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Alberta Floods highlight a more active water cycle with climate change
An intense rainfall and storm event on June 20-21 has caused widespread flooding in the Canadian province of Alberta, encompassing much of the southern portion of the province including Canada's fourth largest city of Calgary. It is the worst flooding event in Alberta's recorded history, highlighting the more active hydrological cycle with climate change.
Over 120,000 people across the region were evacuated, 75,000 in Calgary (7% of the population), many now returning to flood damaged homes and businesses to start the clean up.
I am not going to say climate change caused the flooding. Clearly natural weather variability still plays a significant part in extreme weather events. But the reality is we have warmed the atmosphere and changed the base climate from which all extreme weather events are generated from. We are now living with weather in a more active hydrological cycle resulting in more frequent and intense storm events with a capacity to cause greater flooding.
Unusually wet spring, warm rain on snow, Intense rain from slow moving storms
An unusually wet spring provided soaking ground conditions with little extra capacity to absorb more rain. This is verified by two NASA satellites - the Gravity Recovery and Climate Experiment (GRACE) - which show that groundwater in the region has been at progressively higher levels than average – leaving the land with little extra capacity to take up additional water coming in from rainfall and melting snow, according to a Globe and Mail report.
“The role of groundwater is often overlooked, in particular when it comes to flooding and drought,” said Jay Famiglietti, a hydrologist at the University of California, Irvine, and a member of the GRACE science team. “If you pay attention to this type of this data … you can see that the flooding is inevitable. It is like a bucket filling up with water. It can only hold so much.”
Late snow melt also combined with warm rain on snow to accelerate melt-water flow into rivers.
Then a slow moving intense storm system with extremely heavy rainfall provided the immediate extreme weather trigger to produce the massive flooding.
Towns such as Banff and Canmore in the foothills of the Rocky mountains recorded more than 200 millimetres of rain on June 20, and had already received more than double their monthly average rainfall. Rivers rose dramatically and quickly, bursting banks and inundating the flood plains, and the roads, homes and businesses that have been built in low lying areas. (CTV News: Alberta under water: The 4 factors that led to massive flooding)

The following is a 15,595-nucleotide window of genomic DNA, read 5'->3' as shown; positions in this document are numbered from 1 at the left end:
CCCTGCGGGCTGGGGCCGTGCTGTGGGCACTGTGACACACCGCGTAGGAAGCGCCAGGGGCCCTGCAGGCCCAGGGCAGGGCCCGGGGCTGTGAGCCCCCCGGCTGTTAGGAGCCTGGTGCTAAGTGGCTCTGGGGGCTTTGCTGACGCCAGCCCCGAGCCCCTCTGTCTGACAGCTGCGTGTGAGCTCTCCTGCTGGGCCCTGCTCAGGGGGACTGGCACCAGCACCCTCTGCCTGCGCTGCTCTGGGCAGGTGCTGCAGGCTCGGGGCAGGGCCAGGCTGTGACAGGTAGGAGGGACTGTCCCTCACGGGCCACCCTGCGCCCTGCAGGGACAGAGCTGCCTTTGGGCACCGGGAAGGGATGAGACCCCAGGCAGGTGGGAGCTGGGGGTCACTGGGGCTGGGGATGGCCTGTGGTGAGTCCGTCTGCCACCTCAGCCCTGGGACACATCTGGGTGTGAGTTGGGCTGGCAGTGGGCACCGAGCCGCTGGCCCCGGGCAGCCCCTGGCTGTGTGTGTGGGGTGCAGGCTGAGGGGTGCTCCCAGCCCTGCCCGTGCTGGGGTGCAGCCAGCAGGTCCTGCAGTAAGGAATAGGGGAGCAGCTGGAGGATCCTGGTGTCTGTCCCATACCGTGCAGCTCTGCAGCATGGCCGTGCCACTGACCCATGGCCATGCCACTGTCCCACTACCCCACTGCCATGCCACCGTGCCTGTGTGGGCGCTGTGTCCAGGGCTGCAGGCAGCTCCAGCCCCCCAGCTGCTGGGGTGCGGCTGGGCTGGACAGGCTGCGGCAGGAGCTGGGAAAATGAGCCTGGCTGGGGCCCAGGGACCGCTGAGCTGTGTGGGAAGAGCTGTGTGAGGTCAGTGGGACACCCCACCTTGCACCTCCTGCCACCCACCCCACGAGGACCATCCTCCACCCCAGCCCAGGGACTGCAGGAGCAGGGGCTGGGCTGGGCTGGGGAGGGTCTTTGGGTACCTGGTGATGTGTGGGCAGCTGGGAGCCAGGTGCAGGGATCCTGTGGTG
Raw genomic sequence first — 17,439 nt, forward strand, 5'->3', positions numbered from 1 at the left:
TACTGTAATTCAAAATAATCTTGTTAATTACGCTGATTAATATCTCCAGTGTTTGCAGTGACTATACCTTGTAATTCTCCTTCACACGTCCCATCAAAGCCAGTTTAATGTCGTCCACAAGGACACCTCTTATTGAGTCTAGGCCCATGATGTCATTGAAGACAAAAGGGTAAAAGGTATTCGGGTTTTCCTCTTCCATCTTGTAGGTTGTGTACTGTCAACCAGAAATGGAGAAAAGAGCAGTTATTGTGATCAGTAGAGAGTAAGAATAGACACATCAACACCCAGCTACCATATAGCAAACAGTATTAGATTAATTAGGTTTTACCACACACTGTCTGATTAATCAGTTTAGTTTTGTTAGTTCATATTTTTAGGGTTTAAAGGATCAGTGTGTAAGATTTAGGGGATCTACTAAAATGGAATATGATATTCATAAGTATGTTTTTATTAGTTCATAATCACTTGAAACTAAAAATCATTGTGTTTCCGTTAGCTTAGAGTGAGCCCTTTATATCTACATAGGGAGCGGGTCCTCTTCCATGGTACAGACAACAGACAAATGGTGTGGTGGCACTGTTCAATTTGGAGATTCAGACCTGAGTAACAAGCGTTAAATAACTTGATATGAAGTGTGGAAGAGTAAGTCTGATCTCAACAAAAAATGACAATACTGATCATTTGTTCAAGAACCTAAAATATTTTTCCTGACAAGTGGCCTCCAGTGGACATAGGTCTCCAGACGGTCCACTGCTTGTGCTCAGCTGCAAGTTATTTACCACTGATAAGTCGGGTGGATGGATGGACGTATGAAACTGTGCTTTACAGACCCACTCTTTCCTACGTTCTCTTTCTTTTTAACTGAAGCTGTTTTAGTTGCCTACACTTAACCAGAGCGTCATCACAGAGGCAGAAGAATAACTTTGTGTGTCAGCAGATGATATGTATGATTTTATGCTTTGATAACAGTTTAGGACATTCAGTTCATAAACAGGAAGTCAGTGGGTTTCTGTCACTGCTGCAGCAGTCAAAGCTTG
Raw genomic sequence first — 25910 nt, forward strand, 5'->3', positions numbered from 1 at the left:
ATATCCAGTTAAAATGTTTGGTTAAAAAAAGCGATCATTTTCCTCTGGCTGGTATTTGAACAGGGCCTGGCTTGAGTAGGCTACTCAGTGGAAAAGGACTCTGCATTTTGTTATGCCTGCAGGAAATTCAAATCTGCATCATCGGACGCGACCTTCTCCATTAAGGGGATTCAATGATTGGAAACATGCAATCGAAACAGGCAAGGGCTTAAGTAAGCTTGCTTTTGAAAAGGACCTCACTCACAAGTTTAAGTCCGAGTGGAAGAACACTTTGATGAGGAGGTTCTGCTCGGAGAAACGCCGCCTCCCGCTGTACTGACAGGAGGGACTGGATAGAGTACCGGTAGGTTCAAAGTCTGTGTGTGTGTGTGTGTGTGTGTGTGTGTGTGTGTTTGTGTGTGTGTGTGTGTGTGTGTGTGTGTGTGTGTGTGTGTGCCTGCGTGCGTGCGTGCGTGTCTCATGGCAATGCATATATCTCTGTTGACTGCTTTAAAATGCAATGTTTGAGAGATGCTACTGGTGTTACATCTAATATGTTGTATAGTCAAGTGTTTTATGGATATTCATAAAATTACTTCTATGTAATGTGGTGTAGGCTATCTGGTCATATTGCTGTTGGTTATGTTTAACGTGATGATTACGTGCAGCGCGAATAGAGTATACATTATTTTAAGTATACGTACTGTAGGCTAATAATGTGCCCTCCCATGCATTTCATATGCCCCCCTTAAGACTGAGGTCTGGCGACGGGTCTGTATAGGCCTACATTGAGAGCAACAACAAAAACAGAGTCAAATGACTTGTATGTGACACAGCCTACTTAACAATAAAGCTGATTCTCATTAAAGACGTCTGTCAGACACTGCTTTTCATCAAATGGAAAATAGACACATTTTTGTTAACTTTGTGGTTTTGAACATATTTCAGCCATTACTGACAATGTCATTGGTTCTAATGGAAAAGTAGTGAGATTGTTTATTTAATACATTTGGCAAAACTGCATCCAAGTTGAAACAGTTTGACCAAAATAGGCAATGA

The flooding has been described as a 1 in 100 year event, but far surpassed the last 1-in-100 year flooding event in southern Alberta in 2005. On Monday Alberta's Premier Alison Redford announced a C$1billion initial recovery effort, but as Bloomberg reported, the total damage cost will far exceed this. The event has set new Canadian flood records with the damage expected to become Canada's costliest flood, with a record number of people forced to evacuate from their homes.
Canada's Carbon bomb: Alberta Tar Sands carbon emissions rising
Alberta is also where the tar sands are being mined, one of the dirtiest, carbon intensive, fossil fuel extractive industries, which is impacting and degrading the Boreal forest environment and the planetary climate. As well as the mining process degrading the Boreal forests of Alberta, Climate change is increasing Canada's Boreal forest mortality reducing carbon sink capacity. Scientists also warn that wildfires in Canada are approaching a threshold value where they may experience a rapid increase in size.
The carbon emissions from tar sands mining and processing operations contributes directly to climate change, represent 51% of the entire oil/gas sector in 2012, an increase from a share of only 20% in 2005.
A Greenpeace commissioned study by consultancy firm Ecofys released in January 2013 - Point of No Return (PDF) - showed that the Canadian tar sands were one of 14 giant fossil fuel projects which would produce 6.3 gigatonnes of CO2 a year by 2020. According to the report "production of oil from the tar sands in Alberta will triple from 1.5 to 4.5 million barrels a day by 2035, adding 706 million tonnes of CO2 to global emissions a year. By 2020, the tar sands expansion would add annual emissions of 420 million tonnes of CO2, equal to those of Saudi Arabia."